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3 Foundations for Christian Community

Written by Bob Martin on

 

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Whether married, unmarried, previously married, or widowed, the College Park Member Covenant calls us to “watch over one another in brotherly love.” While this sounds simple, differences within the body of Christ often make us hesitant. How do we love those with a different marital status or those in a different stage of life? Thankfully, our love is not based on our relational similarities. Scripture offers three foundations for a deeper love rooted in Christ.

1. Our mission

Christ called all of his followers (whether married or single) to a life-altering mission: to make disciples (Matt. 28:18-20). However, this calling is experienced by people in slightly different ways. A married person enters a covenant before God, vowing to love and prioritize their spouse. A single believer’s first and only priority is the Lord (1 Cor. 7:32-34).

This makes ministry look a little different. But, just as a single person can support a married person’s attention to their spouse and kids, a married person can encourage a single person in their unique ministry opportunities. A difference in marital status is not as divisive as it may seem, as all people were once single before married! Married people must lean into the lives of singles, encouraging with experience and friendship. The call to make disciples is lived out differently, but we are all called to the same mission and we need each other for it.

2. Our family

Gathering with Christians should feel like a family, complete with fathers, mothers, brothers, and sisters (1 Tim. 5:1-2). Whether gathering for worship on Sunday; meeting in a living room for Small Group; or serving shoulder-to-shoulder, we treat each other as family members. We can listen to the heartbreak of a sister, enjoy the hospitality of a mother, learn from the advice of a father, or lean on a brother through a tough time.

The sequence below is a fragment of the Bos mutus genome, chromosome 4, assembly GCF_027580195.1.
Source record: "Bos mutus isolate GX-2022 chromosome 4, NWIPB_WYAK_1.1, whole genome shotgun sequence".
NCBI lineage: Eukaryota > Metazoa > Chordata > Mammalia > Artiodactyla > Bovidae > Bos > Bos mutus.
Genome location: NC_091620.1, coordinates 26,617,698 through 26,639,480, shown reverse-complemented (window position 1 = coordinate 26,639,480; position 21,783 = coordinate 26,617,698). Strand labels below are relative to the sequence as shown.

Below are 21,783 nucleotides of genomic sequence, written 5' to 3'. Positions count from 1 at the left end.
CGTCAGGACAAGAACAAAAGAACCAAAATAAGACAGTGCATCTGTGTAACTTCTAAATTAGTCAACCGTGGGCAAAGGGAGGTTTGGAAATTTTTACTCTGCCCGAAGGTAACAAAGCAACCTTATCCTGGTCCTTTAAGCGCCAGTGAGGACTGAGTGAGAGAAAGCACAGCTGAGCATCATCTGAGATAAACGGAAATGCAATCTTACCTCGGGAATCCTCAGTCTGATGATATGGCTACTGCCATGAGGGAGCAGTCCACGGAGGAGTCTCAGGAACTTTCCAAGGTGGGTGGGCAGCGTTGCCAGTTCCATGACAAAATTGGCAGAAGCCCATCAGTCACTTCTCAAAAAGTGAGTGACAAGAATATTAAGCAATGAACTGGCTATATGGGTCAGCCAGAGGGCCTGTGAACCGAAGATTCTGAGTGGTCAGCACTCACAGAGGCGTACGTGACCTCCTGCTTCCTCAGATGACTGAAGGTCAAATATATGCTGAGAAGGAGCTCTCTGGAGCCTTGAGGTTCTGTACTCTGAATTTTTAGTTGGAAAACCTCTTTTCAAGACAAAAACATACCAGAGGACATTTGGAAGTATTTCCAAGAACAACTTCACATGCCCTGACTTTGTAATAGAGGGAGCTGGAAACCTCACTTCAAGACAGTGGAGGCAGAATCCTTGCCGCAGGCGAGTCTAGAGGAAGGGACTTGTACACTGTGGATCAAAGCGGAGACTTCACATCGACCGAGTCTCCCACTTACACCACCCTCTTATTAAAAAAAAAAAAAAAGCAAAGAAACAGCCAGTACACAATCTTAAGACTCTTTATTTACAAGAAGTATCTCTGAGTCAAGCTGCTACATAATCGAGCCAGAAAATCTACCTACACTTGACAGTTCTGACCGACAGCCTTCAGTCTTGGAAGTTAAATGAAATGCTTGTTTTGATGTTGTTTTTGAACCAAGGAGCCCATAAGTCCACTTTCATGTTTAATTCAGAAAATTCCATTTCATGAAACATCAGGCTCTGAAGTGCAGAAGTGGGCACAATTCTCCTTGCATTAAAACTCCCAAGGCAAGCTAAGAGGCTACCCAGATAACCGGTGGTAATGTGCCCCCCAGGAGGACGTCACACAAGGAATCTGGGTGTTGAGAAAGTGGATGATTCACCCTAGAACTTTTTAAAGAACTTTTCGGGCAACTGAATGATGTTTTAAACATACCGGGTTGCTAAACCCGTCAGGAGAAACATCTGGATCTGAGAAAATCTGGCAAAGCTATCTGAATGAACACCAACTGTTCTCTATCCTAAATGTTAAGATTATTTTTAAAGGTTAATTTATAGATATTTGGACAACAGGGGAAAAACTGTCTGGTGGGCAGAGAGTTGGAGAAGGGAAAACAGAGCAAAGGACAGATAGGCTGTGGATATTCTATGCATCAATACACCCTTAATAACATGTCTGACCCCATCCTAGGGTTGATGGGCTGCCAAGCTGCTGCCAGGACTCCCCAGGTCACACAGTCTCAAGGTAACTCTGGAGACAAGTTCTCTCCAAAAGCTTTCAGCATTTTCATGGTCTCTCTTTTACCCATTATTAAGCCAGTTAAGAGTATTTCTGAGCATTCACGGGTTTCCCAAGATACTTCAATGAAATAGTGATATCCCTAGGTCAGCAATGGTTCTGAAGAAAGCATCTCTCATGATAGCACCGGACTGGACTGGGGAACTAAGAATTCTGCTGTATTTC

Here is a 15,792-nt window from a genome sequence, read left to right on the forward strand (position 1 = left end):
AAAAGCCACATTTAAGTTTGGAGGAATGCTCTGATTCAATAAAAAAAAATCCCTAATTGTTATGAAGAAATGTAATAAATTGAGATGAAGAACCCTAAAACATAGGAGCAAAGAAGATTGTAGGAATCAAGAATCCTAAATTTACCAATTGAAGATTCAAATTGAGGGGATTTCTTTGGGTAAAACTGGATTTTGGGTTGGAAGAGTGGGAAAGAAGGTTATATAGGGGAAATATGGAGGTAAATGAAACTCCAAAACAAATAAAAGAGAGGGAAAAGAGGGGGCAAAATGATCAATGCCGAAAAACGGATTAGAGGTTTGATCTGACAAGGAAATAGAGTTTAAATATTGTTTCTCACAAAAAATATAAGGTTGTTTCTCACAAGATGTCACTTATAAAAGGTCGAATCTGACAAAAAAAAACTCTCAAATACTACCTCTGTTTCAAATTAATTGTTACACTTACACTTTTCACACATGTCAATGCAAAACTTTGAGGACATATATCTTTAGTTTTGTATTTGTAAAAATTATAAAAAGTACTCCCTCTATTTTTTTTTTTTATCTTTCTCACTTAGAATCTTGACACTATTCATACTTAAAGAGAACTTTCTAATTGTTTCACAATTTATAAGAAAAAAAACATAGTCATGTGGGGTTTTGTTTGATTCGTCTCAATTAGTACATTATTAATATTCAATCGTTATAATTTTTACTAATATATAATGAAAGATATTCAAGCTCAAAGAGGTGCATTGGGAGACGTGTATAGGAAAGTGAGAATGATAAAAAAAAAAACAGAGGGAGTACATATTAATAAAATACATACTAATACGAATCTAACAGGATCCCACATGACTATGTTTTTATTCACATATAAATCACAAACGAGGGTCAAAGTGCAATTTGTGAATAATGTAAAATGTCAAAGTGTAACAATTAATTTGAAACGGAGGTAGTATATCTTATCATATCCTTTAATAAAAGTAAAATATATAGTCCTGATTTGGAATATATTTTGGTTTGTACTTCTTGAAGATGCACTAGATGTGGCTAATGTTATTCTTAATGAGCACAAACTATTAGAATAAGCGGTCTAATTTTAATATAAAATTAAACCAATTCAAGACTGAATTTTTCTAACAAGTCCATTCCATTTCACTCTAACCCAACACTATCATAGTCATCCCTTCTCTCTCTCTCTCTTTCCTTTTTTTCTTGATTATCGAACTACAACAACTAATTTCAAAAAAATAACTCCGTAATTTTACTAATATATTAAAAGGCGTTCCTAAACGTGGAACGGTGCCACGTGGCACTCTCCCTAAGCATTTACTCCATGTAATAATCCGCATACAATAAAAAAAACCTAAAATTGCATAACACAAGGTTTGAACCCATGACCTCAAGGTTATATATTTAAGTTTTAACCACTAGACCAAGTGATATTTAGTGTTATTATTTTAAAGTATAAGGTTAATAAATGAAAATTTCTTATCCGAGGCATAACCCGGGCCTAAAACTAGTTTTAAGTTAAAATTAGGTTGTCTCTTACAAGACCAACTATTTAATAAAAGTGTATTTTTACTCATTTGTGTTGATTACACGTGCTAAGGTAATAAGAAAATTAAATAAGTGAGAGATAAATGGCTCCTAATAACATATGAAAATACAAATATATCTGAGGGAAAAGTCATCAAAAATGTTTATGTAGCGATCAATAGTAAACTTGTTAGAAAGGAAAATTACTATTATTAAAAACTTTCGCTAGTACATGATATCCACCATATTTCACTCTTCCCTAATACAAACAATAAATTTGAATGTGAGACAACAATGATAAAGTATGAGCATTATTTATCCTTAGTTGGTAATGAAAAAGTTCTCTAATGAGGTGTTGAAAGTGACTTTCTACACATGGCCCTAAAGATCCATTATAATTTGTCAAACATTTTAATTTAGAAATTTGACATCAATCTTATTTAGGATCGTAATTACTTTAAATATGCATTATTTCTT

Our bond with other believers is closer than blood; we share one Spirit (1 Cor. 12:13). That means we have an obligation toward intimacy. Both single and married people should embrace one another in a way that makes them feel what they already are: as close as family.

3. Our empathy

Families are there for each other physically, emotionally, and spiritually. And we’re not just a family, we’re a body, with every part affecting the whole. The Apostle Paul says, “If one member suffers, all suffer together” (1 Cor. 12:26-27).

So where can you go after a break-up? After a job interview rejection? When a family member passes away? Believers retreat to the body of Christ, alongside family eager to suffer with you and love you through your grief.

Likewise, we are called to “rejoice with those who rejoice” (Rom. 12:15). This looks like everything from remembering birthdays, to celebrating huge life events, such as the birth of a new child or buying a new house. The body of Christ is called to celebration and support during all seasons of life, both good and bad. A body is connected, so when we empathize with our brothers and sisters, (both married and single) we are echoing the reality of our connectedness in Christ.

Questions to Consider

  • How can I encourage someone with a different marital status in their ministry?
  • Do I have fellow believers I consider family? How can I move toward this?
  • Who can I empathize with this week, even if their experience is different from my own?
Bob Martin

Bob first joined staff at College Park as a Pastoral Resident in 2011 and has served in several important roles since that time. He now serves as the Pastor of Membership & Connection. Bob is passionate about seeing men and women enter into community with others to find hope together. He enjoys spending time with his wife, family, and friends.

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